Yesterday on CNN, one of their Top Stories was about a girl getting
a 16-pound tumor removed from her face (this is the version with no nasty picture in it). It's a nice article about the triumph of the human spirit and so forth, but really - this is a Top Story? People are dying everywhere from all different kinds of things, the planet is going to hell, voting districts are being redrawn wantonly, Britney Spears and K-Fed are spawning demons to loose on an unsuspecting world, I think they may have stopped making Cracklin Oat Bran, and THIS is what people want to hear about? People with huge tumors?

I'm sorry, Arnold. Apparently, it IS a tumor.

It's not just this most recent one, either. Check out this one. Or this one. Or this one. Or this one (this last one contains a semi-disturbing photo). There was even an episode of House about this! I think it all started back in 1998 on the Fox Network (SURPRISE!) with that Guinness World Records show, where they removed that huge 300-pound tumor from that woman.

(By the way, brilliant quote from the story on the Romanian woman's tumor removal: "The lack of the tumor really suits her," said her surgeon, Doctor Obvious. You know, I had a cousin once with a huge benign tumor on his ass, and it was VERRRRY becoming. But I digress.)

My question here is simple: What the hell is wrong with you people?

Tuesday, December 13, 2005

The upcoming Bob Dylan Show - really good, or really bad?

News came down yesterday on the wire. Starting in March, Bob Dylan is getting his own show on XM Radio. A very interesting choice both for XM and for Dylan, who has, errr, never exactly been known for his golden pipes. Or his love of the media, for that matter. Basically, I had an ambivalent reaction to the news. This show could either be really, really good, and/or really, really bad.

One thing Dylan can indisputably do is write a song. I am a huge fan of his, and I think he is a genius (and I don't throw that word around a lot) and quite simply the greatest songwriter in rock and roll history. What's that, you said? You're more into G Unit? Well, that's a good one, Sparky. But no. Or perhaps you favor McCartney and Lennon? Jagger and Richards? Brian Wilson? Chuck Berry? That guy from Guided By Voices? Sam Cooke? Kurt Cobain? Dave Spiwack? All great, but I'm not putting anyone in Dylan's category until they get nominated for a
Nobel Prize in Literature. Then we can talk.

I'm sure he also has a couple of friends in the business that would drop by for an interview. You know, maybe Pete Townshend one afternoon, then Ringo Starr the next? Just a coupla guys. And if nothing else, maybe he can interview himself. Maybe this would compel him to actually cooperate with an interviewer for a change.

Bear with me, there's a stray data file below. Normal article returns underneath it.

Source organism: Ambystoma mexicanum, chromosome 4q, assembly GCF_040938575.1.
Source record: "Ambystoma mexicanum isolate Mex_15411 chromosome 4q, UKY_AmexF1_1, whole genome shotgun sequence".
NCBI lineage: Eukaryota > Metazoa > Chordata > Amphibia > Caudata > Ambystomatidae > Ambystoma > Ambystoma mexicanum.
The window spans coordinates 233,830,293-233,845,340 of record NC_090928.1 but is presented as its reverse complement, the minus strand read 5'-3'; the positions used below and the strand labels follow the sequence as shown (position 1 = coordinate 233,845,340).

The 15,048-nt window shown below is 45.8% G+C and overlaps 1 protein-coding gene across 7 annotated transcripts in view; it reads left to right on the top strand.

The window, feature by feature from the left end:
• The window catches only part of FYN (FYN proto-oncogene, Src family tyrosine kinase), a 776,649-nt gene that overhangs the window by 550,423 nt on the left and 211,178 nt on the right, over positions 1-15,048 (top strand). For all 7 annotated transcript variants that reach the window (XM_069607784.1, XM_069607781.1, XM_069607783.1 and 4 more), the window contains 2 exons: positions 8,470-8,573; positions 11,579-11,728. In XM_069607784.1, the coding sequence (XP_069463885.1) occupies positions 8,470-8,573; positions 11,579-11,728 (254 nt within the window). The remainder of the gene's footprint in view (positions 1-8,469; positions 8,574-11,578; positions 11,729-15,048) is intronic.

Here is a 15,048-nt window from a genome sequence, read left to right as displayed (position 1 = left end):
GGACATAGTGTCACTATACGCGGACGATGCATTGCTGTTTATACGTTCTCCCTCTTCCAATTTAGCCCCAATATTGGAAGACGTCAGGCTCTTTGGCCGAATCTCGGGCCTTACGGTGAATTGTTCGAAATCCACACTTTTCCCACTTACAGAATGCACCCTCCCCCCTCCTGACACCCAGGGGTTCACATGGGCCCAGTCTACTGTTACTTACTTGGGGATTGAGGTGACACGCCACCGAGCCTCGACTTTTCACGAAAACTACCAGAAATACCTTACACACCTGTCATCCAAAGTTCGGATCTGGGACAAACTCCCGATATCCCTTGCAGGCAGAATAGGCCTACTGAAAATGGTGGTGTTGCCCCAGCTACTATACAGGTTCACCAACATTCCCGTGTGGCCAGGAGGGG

Radio? I ain't got no tiiiiiime for radio. Er, yes I do.

On the downside, however, there is the fact that he is, how should I put this, a bit of a mealy-mouthed rambler.

I don't know how else to put it. I can picture him on the mic, after playing an Eminem song, and saying "that was subterranean, man, like a car bomb outside of nowhere on the galactic freeway to the lollipops. I mean, this guy knows it, man! Feels it! Sees it! Picks it up and eats it like a steak, goin' southward on the tightrope of my miiiiind!" But of course, to the listeners, it will sound like "BLEEEteraanickangkake. Greathkeithkeighalopapapaa. MememelgenglelRISHous miiiiiiiind!" Okay, maybe not that bad, but pretty close. When I last saw him in concert two summers ago, it sounded like he had swallowed a broken ashtray before taking the stage. Granted, the sound system at Cal Ripken Stadium is not the best, but still - broken ashtray!

At a minimum, he'll spin some good tunes. And he's Bob Dylan, for God's sake! I'll definitely give it a listen, and I hope it works out. After all, what else is there to listen to on the radio?

High stakes in Texasgate

Submitted for consideration, a hypothetical situation: imagine you are playing Monopoly with two other guys. And it soon becomes clear that those two buddies are in league to ensure that one of them, and not you, wins. Suppose they make a rule and put it to a vote (and since there are two of them and only one of you, the vote is a formality) that from now on you can only land on Baltic Avenue, and Vermont Avenue, and all the other really crappy ones, so that no matter how well you play, you can't do anything to alter your losing fate.

Well, that's roughly what a group of Texas politicians - led by that selfless public servant,
Tom DeLay - have done by redrawing congressional districts. By making new geographic boundaries that group voters together in ways that give Republicans the best chance to win the most number of seats, they have unfairly (and, I would say, illegally) stacked the deck in their own favor in perpetuity.

Granted, it's a boring-sounding thing, but if it's allowed to continue, it could affect every single issue facing this nation, and could even undermine democracy and, for all intents and purposes, make this a nation of only one political party. If this Texas plan is allowed to stand, that is, and it spreads to other states.